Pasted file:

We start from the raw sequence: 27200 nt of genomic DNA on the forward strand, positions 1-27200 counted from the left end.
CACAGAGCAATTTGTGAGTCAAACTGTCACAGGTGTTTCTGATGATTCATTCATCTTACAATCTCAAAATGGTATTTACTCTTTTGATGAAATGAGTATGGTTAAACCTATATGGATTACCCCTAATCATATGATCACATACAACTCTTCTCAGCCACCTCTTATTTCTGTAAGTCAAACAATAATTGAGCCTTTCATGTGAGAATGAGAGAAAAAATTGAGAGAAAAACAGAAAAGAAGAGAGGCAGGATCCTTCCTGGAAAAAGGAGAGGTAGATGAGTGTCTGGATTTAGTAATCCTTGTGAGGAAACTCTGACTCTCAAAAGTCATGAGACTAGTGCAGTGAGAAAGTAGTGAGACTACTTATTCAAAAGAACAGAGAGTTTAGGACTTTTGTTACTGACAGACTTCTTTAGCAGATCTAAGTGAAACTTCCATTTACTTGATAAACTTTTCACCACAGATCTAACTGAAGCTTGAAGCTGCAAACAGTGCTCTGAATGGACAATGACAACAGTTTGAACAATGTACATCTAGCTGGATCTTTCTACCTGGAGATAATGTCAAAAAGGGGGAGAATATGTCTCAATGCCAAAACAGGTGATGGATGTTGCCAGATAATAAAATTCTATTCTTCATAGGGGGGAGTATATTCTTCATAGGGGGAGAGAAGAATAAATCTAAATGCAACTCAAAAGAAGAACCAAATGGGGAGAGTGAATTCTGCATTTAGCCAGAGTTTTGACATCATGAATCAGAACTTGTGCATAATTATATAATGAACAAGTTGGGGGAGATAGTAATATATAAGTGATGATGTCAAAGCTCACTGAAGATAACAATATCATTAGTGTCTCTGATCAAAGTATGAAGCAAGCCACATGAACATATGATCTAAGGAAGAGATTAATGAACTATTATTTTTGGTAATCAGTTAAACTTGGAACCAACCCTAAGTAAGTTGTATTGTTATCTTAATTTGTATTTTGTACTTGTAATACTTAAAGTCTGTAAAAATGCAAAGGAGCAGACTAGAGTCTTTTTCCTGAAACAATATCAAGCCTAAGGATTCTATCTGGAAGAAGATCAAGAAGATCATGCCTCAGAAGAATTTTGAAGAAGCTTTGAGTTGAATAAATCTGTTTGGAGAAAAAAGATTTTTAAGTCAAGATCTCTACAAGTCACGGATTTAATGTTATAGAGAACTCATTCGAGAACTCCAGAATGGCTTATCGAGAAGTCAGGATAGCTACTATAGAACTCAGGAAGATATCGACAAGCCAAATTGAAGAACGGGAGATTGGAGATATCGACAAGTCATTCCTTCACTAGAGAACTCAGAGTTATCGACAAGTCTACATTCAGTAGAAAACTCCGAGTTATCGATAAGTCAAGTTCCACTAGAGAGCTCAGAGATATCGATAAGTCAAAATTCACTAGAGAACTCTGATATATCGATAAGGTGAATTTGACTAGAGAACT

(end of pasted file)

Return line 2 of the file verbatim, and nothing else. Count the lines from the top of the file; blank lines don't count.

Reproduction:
CACAGAGCAATTTGTGAGTCAAACTGTCACAGGTGTTTCTGATGATTCATTCATCTTACAATCTCAAAATGGTATTTACTCTTTTGATGAAATGAGTATGGTTAAACCTATATGGATTACCCCTAATCATATGATCACATACAACTCTTCTCAGCCACCTCTTATTTCTGTAAGTCAAACAATAATTGAGCCTTTCATGTGAGAATGAGAGAAAAAATTGAGAGAAAAACAGAAAAGAAGAGAGGCAGGATCCTTCCTGGAAAAAGGAGAGGTAGATGAGTGTCTGGATTTAGTAATCCTTGTGAGGAAACTCTGACTCTCAAAAGTCATGAGACTAGTGCAGTGAGAAAGTAGTGAGACTACTTATTCAAAAGAACAGAGAGTTTAGGACTTTTGTTACTGACAGACTTCTTTAGCAGATCTAAGTGAAACTTCCATTTACTTGATAAACTTTTCACCACAGATCTAACTGAAGCTTGAAGCTGCAAACAGTGCTCTGAATGGACAATGACAACAGTTTGAACAATGTACATCTAGCTGGATCTTTCTACCTGGAGATAATGTCAAAAAGGGGGAGAATATGTCTCAATGCCAAAACAGGTGATGGATGTTGCCAGATAATAAAATTCTATTCTTCATAGGGGGGAGTATATTCTTCATAGGGGGAGAGAAGAATAAATCTAAATGCAACTCAAAAGAAGAACCAAATGGGGAGAGTGAATTCTGCATTTAGCCAGAGTTTTGACATCATGAATCAGAACTTGTGCATAATTATATAATGAACAAGTTGGGGGAGATAGTAATATATAAGTGATGATGTCAAAGCTCACTGAAGATAACAATATCATTAGTGTCTCTGATCAAAGTATGAAGCAAGCCACATGAACATATGATCTAAGGAAGAGATTAATGAACTATTATTTTTGGTAATCAGTTAAACTTGGAACCAACCCTAAGTAAGTTGTATTGTTATCTTAATTTGTATTTTGTACTTGTAATACTTAAAGTCTGTAAAAATGCAAAGGAGCAGACTAGAGTCTTTTTCCTGAAACAATATCAAGCCTAAGGATTCTATCTGGAAGAAGATCAAGAAGATCATGCCTCAGAAGAATTTTGAAGAAGCTTTGAGTTGAATAAATCTGTTTGGAGAAAAAAGATTTTTAAGTCAAGATCTCTACAAGTCACGGATTTAATGTTATAGAGAACTCATTCGAGAACTCCAGAATGGCTTATCGAGAAGTCAGGATAGCTACTATAGAACTCAGGAAGATATCGACAAGCCAAATTGAAGAACGGGAGATTGGAGATATCGACAAGTCATTCCTTCACTAGAGAACTCAGAGTTATCGACAAGTCTACATTCAGTAGAAAACTCCGAGTTATCGATAAGTCAAGTTCCACTAGAGAGCTCAGAGATATCGATAAGTCAAAATTCACTAGAGAACTCTGATATATCGATAAGGTGAATTTGACTAGAGAACT